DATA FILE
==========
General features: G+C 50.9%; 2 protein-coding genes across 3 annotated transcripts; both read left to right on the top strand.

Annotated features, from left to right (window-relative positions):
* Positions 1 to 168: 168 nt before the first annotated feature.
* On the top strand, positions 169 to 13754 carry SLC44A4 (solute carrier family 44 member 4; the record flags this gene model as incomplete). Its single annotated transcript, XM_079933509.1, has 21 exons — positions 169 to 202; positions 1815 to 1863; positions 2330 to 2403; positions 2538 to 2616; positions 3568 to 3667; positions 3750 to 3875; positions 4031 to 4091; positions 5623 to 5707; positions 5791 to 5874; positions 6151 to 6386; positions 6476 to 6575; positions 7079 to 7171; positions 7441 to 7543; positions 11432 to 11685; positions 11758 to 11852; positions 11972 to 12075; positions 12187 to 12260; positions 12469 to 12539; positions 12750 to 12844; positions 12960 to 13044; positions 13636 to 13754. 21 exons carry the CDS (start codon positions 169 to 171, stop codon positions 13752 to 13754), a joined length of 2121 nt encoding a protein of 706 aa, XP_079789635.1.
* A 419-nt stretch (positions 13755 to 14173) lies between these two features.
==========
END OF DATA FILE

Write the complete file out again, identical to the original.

General features: G+C 50.9%; 2 protein-coding genes across 3 annotated transcripts; both read left to right on the top strand.

Annotated features, from left to right (window-relative positions):
* Positions 1 to 168: 168 nt before the first annotated feature.
* On the top strand, positions 169 to 13754 carry SLC44A4 (solute carrier family 44 member 4; the record flags this gene model as incomplete). Its single annotated transcript, XM_079933509.1, has 21 exons — positions 169 to 202; positions 1815 to 1863; positions 2330 to 2403; positions 2538 to 2616; positions 3568 to 3667; positions 3750 to 3875; positions 4031 to 4091; positions 5623 to 5707; positions 5791 to 5874; positions 6151 to 6386; positions 6476 to 6575; positions 7079 to 7171; positions 7441 to 7543; positions 11432 to 11685; positions 11758 to 11852; positions 11972 to 12075; positions 12187 to 12260; positions 12469 to 12539; positions 12750 to 12844; positions 12960 to 13044; positions 13636 to 13754. 21 exons carry the CDS (start codon positions 169 to 171, stop codon positions 13752 to 13754), a joined length of 2121 nt encoding a protein of 706 aa, XP_079789635.1.
* A 419-nt stretch (positions 13755 to 14173) lies between these two features.